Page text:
The Happiest Ads
The Happiest Ads
The Happiest Ads

Charlotte The Destroyer (2014 Frigid New York Festival)

by Geoffrey Paddy Johnson on February 26, 2014

No Gravatar

Gretchen Knapp, Shawn Patrick Murphy, Megan O’Leary
(photo Credit: DFXDEN)

The idea behind Megan O’Leary‘s play Charlotte the Destroyer is at once intellectually brilliant and artistically fecund. An author of a series of successful children’s stories featuring the character of a a young girl, Charlotte, elects to write a novel in which her youthful star will grow up. She chooses to do so, however, at a point of singular mental fragility in her own life, and as her world slides out of control, her heroine evolves into a powerful agent of destruction in the process. The created character who overtakes the creator is, of course, a shadow tale that has been around since Pygmalion was found outside the Garden of Eden. But what a compelling twist O’Leary gives the story in this new suit of clothes.

The play opens on a truly squalid apartment interior, and you don’t need to have a PhD in psychology to know that all is not well in the world of the occupant. At the rear of the stage loom three large two dimensional storybook illustrations; a woman, a man, and a cat. Huddled amidst them is a live figure, ponytailed and knee-socked, still as a statue for the moment – the eponymous Charlotte (Gretchen Knapp). Already she is more real, larger than the frame that tries to contain her. In the foreground Charlotte’s creator and her boyfriend go at it in a bitter round of morning, post alcoholic dejection. Nothing, really, is working in these people’s lives and we are set up to wonder if, by story’s end, it ever will. Between bouts of sulky drinking and trenchant bickering the author works at her typewriter, and her creation takes the stage as the new story unfolds. Much as we could wish to escape the author’s bleak and bruised world, Charlotte’s new scenarios become only more horrible at every turn. Each novel episode burrows away at the author’s own plausibly repressed history, but only digs us deeper and deeper into the rabbit hole. There  is no way out for the writer and, indeed, for us. Charlotte proves to be a feelingless sociopath, infecting each moment with an uncomprehending cruelty even as her world rises up to abuse and victimize her. As jaggedly desperate as her creator is, the creation is even more alienating. The only reason you might wish to laugh here is because otherwise you would think to cry.

charlotteLike much that is designated dark comedy – and here the accent falls very gravely on the dark – Charlotte the Destroyer is almost entirely cerebral as an exercise, and distrustful of feeling. The writing repels empathy. And here is the rub for this production. In the dire battle of wills between author and creation, who is to prevail? As O’Leary herself demonstrates little to no sympathy for her characters, it is well nigh impossible for an audience to really care. Which sadly - in this otherwise excellent production - goes a long way to diminishing the overall impact.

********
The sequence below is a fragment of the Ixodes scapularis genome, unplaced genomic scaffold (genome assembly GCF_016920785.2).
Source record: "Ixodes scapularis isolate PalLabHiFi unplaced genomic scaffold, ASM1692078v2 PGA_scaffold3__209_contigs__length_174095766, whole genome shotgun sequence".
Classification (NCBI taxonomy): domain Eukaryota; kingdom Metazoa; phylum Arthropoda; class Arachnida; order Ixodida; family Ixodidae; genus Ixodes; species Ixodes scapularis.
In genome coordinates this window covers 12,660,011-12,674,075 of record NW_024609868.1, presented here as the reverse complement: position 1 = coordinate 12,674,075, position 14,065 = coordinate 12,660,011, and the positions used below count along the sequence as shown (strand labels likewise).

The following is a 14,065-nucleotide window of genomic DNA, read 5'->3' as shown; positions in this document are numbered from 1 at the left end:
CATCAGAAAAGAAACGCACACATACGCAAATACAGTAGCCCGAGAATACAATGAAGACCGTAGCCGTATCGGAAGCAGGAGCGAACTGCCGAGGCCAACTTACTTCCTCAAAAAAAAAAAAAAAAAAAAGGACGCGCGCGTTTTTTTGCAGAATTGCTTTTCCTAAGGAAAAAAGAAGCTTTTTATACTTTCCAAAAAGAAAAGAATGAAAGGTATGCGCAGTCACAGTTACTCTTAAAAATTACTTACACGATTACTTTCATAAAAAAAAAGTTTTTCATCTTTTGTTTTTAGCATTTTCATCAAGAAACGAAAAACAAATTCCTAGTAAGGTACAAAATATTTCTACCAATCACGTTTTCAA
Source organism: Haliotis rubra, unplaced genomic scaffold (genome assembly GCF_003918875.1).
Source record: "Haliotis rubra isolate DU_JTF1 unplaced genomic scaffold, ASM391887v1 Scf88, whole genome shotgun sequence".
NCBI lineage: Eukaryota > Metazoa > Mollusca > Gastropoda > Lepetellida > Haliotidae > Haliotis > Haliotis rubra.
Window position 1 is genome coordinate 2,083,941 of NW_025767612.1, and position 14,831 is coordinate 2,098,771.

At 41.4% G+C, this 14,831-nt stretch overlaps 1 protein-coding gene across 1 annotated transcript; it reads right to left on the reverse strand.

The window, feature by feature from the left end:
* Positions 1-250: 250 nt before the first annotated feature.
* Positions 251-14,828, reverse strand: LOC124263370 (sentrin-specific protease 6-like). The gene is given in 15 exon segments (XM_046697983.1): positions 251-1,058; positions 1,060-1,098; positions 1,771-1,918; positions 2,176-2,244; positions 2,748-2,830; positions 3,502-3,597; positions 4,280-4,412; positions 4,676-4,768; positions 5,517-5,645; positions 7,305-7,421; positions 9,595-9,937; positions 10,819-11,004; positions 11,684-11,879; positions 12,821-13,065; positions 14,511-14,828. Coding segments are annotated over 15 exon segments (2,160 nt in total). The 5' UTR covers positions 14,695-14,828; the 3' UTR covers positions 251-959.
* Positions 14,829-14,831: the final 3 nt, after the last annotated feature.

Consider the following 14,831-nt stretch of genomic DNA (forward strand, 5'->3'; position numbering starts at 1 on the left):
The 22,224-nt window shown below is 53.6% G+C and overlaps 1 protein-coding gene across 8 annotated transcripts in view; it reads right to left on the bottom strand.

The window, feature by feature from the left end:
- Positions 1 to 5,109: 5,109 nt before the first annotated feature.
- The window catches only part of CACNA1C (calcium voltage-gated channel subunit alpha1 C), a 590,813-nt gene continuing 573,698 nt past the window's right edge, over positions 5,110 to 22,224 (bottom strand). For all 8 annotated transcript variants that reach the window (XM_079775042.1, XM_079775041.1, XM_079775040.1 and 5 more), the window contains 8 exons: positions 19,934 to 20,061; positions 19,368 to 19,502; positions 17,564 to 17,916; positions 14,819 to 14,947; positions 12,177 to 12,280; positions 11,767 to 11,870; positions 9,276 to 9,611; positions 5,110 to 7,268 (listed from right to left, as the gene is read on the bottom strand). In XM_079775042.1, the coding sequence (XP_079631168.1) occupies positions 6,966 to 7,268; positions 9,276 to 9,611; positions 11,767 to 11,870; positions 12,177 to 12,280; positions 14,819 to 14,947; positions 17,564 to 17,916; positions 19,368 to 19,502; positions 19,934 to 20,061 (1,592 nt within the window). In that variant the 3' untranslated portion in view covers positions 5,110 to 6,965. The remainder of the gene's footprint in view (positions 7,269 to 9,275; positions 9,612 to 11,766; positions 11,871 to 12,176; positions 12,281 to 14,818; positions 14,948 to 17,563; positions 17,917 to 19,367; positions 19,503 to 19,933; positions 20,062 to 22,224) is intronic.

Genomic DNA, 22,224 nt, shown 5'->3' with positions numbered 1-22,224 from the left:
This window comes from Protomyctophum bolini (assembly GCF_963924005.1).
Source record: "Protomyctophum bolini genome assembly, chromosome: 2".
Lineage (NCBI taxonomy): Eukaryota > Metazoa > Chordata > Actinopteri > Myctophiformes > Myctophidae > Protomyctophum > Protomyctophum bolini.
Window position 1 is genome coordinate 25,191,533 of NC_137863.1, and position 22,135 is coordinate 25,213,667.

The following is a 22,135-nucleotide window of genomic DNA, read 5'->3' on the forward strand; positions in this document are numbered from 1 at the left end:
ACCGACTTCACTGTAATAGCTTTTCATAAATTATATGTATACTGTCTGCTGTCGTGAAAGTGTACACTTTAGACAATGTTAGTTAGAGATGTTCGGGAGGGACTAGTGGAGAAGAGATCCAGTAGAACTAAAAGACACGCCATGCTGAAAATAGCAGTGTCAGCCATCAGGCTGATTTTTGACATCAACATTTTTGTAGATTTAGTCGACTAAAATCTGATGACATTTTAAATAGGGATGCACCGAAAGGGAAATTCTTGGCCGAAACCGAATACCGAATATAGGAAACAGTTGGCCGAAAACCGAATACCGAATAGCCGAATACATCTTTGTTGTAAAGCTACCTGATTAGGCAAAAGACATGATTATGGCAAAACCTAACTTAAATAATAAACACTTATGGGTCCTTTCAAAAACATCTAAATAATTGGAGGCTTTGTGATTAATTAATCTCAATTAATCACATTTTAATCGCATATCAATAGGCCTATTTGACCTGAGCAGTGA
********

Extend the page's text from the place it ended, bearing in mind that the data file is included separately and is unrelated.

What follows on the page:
Reprising their roles from the Edinburgh Fringe Festival of 2006, playwright Megan O’Leary takes the part of the sketchily named author character, and Gretchen Knapp that of Charlotte. Both are effective, Knapp - hosting more than a spoonful of whiskey in those girlish tones (another quietly thoughtful and startling detail) - especially absorbing as the wan faced, perverse destroyer. The production is by  The Playhouse Creatures Theatre Company. Joseph W. Rodriguez, Emily Dahlke, Shawn Patrick Murphy, and Alex Carmine flesh out the cast, and all deliver under the watchful direction of Janet Bobcean. Some steely and assured theatre awaits; you’re sure to be appalled.


Charlotte the Destroyer
Company: Playhouse Creatures Theatre
Directed by: Anais Koivisto

Remaining Performance:
Feb 26, 7:05PM
Mar 03, 5:30PM
Mar 08, 2:05PM

Click HERE for tickets

Running time: 0 h 55 min
Price: $10.00 – $16.00
Seating: General Admission

The Kraine Theater
85 E. 4th Street
New York , New York 10003
2nd and 3rd Ave

Horse Trade Theater Group will present the 8th Annual FRIGID New York Festival at The Kraine Theater (85 East 4th Street between 2nd Avenue and Bowery) and UNDER St. Marks (94 St. Marks Place between 1st Avenue and Avenue A) February 19-March 9. Tickets are available for purchase in advance at or by calling 212-868-4444. 

Print Friendly

Related Posts:

{ 0 comments… add one now }

Leave a Comment

Previous post:

Next post: